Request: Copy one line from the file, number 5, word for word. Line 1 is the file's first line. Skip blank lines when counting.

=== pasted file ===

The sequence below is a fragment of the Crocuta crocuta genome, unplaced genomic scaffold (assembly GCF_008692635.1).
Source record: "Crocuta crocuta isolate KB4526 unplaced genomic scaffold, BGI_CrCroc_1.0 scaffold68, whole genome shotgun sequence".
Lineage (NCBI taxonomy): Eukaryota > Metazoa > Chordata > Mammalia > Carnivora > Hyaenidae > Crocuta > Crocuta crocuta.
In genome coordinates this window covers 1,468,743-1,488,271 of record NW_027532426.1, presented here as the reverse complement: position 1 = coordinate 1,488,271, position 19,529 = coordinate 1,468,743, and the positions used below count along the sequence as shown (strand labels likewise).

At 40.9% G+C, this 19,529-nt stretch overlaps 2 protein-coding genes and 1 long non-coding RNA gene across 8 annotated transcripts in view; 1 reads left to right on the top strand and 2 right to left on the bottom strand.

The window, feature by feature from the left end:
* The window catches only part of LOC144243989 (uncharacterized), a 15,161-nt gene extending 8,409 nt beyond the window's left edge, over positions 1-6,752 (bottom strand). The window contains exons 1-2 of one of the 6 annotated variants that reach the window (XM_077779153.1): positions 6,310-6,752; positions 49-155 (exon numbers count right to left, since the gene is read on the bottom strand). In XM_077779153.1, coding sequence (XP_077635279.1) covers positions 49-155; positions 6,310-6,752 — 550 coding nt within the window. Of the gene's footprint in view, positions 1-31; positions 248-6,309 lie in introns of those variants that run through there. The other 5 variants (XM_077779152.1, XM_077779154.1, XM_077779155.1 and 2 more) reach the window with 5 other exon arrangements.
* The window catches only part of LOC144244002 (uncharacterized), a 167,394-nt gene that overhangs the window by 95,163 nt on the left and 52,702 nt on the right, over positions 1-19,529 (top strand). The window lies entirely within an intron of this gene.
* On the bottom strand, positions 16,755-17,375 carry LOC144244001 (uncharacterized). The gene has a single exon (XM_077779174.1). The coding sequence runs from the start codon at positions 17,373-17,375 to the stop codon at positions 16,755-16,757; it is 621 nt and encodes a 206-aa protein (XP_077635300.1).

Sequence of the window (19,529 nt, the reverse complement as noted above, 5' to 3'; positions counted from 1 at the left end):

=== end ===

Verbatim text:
At 40.9% G+C, this 19,529-nt stretch overlaps 2 protein-coding genes and 1 long non-coding RNA gene across 8 annotated transcripts in view; 1 reads left to right on the top strand and 2 right to left on the bottom strand.